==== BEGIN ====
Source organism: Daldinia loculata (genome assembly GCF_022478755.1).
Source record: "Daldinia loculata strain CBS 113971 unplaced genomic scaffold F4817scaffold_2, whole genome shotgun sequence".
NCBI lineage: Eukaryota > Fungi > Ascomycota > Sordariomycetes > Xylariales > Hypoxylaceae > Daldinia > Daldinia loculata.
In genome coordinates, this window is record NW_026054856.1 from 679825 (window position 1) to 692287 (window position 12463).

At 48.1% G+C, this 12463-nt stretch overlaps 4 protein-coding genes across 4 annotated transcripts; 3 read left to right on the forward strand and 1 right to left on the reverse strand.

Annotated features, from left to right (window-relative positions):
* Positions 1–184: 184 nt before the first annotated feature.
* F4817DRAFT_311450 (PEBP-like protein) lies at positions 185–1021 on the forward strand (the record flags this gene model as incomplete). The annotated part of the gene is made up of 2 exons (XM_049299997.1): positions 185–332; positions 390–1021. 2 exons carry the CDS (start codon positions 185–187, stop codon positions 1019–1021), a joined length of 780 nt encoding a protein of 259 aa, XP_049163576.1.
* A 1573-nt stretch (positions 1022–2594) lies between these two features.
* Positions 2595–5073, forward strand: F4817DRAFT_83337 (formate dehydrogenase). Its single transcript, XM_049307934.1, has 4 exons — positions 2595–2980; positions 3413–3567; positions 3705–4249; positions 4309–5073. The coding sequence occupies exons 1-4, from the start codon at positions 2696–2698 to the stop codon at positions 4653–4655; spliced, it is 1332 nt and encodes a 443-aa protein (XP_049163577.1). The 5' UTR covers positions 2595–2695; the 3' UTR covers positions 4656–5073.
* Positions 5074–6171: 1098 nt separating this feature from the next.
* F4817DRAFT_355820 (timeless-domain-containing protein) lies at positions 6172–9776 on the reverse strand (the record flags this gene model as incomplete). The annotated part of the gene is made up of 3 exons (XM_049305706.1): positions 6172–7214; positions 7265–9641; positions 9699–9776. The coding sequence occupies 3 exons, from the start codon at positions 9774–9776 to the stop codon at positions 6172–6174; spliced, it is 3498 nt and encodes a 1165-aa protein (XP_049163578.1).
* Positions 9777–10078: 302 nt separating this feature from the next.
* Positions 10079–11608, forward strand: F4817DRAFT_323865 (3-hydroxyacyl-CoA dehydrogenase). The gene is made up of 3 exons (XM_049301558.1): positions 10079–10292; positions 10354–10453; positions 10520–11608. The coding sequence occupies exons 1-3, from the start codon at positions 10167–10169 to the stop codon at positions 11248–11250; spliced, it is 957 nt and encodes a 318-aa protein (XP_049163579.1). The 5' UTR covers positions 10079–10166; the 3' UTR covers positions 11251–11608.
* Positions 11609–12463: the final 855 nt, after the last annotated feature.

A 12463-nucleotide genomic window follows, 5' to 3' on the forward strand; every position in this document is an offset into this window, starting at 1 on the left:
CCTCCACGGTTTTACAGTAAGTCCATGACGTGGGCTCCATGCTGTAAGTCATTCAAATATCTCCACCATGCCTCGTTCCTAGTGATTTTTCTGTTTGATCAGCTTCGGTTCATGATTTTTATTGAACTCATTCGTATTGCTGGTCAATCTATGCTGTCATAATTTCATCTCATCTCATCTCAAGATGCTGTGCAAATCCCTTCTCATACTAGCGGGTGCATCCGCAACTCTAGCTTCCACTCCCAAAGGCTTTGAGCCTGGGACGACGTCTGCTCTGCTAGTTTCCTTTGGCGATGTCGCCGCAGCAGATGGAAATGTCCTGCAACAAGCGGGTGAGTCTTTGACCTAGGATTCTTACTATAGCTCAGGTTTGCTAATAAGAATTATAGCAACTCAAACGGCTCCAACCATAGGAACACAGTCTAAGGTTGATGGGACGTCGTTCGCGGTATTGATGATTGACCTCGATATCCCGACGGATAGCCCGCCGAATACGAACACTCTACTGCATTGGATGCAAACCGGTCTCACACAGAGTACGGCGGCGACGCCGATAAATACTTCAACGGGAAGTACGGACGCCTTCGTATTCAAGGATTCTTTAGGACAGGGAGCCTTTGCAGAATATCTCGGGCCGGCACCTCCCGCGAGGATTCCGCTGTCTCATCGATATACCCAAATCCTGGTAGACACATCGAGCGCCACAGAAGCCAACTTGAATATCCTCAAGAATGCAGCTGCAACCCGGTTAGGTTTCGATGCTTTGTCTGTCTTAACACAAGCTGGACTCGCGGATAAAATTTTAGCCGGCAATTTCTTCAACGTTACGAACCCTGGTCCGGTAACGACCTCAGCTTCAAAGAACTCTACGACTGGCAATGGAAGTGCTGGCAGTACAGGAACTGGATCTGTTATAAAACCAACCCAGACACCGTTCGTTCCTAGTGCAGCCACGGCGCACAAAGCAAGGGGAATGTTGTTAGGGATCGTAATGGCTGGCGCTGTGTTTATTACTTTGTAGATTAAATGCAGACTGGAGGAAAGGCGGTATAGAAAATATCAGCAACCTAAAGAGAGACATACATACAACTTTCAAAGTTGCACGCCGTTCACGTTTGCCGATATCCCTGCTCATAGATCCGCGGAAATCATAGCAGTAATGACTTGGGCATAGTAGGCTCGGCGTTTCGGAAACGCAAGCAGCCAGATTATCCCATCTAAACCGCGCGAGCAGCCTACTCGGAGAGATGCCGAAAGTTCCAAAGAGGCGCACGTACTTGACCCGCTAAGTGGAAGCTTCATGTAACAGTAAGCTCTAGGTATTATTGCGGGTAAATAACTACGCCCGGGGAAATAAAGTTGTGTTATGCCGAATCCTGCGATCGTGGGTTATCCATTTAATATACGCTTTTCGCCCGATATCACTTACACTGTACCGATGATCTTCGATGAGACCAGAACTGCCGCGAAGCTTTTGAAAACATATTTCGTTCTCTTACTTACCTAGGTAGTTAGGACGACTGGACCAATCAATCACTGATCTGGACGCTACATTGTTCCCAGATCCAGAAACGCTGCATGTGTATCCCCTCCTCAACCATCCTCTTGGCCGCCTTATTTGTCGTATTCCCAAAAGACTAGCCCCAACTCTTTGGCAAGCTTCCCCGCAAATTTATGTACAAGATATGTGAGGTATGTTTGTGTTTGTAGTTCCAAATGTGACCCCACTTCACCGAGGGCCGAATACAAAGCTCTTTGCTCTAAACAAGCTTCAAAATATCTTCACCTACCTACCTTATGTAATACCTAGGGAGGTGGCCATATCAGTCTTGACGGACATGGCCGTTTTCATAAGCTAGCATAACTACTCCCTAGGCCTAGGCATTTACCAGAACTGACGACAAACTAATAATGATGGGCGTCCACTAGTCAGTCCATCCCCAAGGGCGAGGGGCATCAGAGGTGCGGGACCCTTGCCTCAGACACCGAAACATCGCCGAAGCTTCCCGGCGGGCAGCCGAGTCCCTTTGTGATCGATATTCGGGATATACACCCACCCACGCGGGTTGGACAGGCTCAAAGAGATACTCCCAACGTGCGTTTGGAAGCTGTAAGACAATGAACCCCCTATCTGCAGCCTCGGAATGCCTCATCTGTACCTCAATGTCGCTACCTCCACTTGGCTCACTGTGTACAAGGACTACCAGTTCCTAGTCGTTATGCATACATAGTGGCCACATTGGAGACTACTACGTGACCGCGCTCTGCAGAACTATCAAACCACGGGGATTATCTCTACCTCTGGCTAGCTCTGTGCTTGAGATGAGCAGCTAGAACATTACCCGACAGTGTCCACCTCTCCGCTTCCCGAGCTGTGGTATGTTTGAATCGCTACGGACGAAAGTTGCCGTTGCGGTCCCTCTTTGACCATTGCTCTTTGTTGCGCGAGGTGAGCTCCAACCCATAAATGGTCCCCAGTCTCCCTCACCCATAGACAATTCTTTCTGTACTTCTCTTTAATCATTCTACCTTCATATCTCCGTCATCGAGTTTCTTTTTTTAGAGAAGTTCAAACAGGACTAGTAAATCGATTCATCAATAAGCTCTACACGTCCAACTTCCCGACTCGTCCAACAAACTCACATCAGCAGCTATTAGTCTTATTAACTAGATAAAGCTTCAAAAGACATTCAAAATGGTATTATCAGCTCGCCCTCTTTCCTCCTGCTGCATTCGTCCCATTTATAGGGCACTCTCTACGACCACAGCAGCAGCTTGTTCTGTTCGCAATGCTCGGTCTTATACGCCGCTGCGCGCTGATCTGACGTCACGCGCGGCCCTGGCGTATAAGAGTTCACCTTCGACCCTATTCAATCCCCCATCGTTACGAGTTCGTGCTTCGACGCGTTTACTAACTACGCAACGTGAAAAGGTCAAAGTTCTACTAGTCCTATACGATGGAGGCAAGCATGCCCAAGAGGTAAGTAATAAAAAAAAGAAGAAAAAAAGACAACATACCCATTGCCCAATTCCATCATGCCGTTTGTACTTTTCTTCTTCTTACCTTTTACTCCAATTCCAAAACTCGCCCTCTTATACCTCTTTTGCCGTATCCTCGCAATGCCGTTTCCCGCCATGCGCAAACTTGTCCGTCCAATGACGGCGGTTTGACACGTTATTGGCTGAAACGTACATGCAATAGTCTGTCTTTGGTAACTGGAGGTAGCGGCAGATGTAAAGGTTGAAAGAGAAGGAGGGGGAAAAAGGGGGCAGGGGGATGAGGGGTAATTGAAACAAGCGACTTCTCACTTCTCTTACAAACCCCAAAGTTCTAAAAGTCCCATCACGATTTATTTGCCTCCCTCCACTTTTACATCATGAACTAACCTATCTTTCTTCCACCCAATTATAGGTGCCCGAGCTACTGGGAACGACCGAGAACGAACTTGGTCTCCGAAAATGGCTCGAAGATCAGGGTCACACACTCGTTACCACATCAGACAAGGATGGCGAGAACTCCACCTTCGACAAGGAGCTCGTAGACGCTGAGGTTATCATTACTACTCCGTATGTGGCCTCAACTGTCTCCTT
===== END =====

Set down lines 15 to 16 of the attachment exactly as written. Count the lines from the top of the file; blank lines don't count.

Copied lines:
* Positions 11609–12463: the final 855 nt, after the last annotated feature.

A 12463-nucleotide genomic window follows, 5' to 3' on the forward strand; every position in this document is an offset into this window, starting at 1 on the left: